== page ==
Mauser: The Most Important Rifle

A composite “Kar.98b,” made in 8mm to approximate the interwar German specification, bearing parts from at least six countries, but primarily comprising a Greek-issue FN 24/30 action, German M1936 “Olympic” target barrel and Argentine stock, with fittings from Turkey, Austria and elsewhere. Shoots well.

A composite “Kar.98b,” made in 8mm to approximate the interwar German specification, bearing parts from at least six countries, but primarily comprising a Greek-issue FN 24/30 action, German M1936 “Olympic” target barrel and Argentine stock, with fittings from Turkey, Austria and elsewhere. Shoots well.

Several of the rifles shot very close to MOA, and the Peruvian M1935 7.65 — which looked quite rough but sported a superb bore — actually delivered a 7⁄8-inch group at just over 100 yards. The 7mm long rifles also performed exceptionally, especially the two M1935 Brazilian Mausers, one of which was the proverbial gnat’s eyelash below the Peruvian gun in on-target performance.

The Chilean Steyr M1912 was not far behind. Even the ugly M1954 Brazilian — as rough a rifle as I’ve ever seen and dared to fire, but sporting a pristine bore and perfect head-space even by commercial standards — performed right up to the standards of my National Match M1 in 30-06. The Yugoslavian PrviPartizan 7mm 175-grain loading shot to point of aim in the Brazilian M1935 at 300 yards, but with the sights set for 100 meters. The trajectory suggested high velocity and excellent power, but I determined — since there were no signs of high pressure — chronographing was unnecessary.

This article is an excerpt from the Greatest Guns of Gun Digest. Click here to get your copy.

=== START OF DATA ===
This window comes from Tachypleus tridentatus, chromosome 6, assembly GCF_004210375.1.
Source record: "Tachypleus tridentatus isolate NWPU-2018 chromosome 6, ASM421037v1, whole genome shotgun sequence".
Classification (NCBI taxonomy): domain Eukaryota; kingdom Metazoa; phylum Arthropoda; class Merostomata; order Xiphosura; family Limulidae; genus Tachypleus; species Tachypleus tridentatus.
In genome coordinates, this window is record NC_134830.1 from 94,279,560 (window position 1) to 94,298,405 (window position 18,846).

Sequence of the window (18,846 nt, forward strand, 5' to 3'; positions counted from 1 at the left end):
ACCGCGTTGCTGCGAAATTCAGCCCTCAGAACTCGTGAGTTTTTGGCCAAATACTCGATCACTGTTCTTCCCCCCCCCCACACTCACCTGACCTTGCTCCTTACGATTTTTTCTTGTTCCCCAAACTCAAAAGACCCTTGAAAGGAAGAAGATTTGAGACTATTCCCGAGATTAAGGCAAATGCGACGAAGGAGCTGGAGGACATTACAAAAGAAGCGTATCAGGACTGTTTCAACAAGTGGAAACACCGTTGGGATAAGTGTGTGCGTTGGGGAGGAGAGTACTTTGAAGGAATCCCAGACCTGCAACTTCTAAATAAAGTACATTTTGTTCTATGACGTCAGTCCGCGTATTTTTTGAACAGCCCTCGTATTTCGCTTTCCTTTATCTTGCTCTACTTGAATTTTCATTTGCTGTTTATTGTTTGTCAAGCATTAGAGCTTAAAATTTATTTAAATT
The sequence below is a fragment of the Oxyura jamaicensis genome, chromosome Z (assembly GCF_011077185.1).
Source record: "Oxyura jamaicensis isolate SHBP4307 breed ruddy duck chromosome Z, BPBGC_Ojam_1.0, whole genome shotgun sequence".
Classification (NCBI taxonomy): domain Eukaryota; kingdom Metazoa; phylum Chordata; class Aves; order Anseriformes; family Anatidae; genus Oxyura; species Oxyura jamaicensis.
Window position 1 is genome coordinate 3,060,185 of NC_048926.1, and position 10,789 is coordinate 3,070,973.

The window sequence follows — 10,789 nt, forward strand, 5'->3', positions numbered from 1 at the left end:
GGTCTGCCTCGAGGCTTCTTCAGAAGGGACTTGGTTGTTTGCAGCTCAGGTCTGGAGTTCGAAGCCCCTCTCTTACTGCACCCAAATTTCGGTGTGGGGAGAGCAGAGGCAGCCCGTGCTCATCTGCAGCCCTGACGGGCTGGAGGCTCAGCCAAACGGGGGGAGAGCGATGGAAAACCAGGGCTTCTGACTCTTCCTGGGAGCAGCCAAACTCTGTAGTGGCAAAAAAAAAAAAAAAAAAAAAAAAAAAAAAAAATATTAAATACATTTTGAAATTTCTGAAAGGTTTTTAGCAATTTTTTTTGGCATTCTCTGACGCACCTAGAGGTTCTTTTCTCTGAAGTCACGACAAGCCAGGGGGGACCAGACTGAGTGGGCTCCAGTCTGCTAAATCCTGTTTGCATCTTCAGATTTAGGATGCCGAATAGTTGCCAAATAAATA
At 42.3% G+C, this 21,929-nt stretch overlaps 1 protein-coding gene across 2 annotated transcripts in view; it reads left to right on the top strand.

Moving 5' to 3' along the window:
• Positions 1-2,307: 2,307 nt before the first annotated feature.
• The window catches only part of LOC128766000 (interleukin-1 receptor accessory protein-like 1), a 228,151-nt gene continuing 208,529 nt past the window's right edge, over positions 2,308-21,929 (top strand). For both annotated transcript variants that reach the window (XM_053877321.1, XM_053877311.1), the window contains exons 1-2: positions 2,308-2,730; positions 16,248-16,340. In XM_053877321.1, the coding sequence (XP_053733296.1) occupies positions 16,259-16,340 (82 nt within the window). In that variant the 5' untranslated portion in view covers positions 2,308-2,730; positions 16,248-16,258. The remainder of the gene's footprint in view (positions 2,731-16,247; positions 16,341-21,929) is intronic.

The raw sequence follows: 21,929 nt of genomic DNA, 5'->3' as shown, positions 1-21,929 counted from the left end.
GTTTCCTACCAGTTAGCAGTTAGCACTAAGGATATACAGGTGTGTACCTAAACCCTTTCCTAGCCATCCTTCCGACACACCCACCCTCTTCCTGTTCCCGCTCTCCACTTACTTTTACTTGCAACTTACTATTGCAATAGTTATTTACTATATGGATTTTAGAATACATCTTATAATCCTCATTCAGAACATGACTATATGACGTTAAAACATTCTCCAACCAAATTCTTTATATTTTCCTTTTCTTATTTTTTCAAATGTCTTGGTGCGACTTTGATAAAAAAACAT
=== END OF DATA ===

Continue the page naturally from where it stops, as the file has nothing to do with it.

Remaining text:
This article is an excerpt from the Greatest Guns of Gun Digest. Click here to get your copy.

The little Argentine M1909 carbines — one an Argentine-built DGFM, the other a DWM from Germany — delivered 1½-inch groups at 100 yards. Those are five-shot groups. I fired three rounds of Norma’s excellent softpoints per gun and did a little better.

Again, as noted early on, these were best groups. No Model 98 sight is quite discriminatory enough to deliver this sort of accuracy anyway, except from a rest, and even then, eyesight limitations and the hard realities of real shooting don’t allow the shooter to do that consistently. But the potential is there. I’ve lately been recommending B-Square’s long eye relief scope setups because they don’t demand anything be drilled or ground up, and the military Mausers thus retain their collector’s value. Also, the stripper loading capability is maintained, and the bolt handles need not be modified.

I’d be remiss if I didn’t mention the tradeoff equation with high-powered rifles. That is, the little 6½- to 7½-pound carbines are light and handy, but the Mauser buttplate is downright abusive, and short barrels generate serious muzzleblast.

The 29-inch barreled long rifles are cumbersome, but sweet to shoot and easy to balance, even over long sessions. The 22- to 24-inch barreled guns, as one might expect, are about midway between the two. Military ammo in 7mm and 8mm is loaded stiffer and shoots better than most American commercial ammo; in fact, I recommend RWS or Norma factory loads in 7.92×57JS (8mm) or handloads. American 8mm is so underloaded that European publications list it as a whole different caliber.

Paul Mauser died in 1914. But you can bet on it: Come 2014, his last major rifle design will be alive, well, and living almost everywhere.


Resources for Mauser Collectors

Mauser Military Rifles of the World, 5th EditionMauser Military Rifles of the World, 5th Ed.

Mauser Pricing Download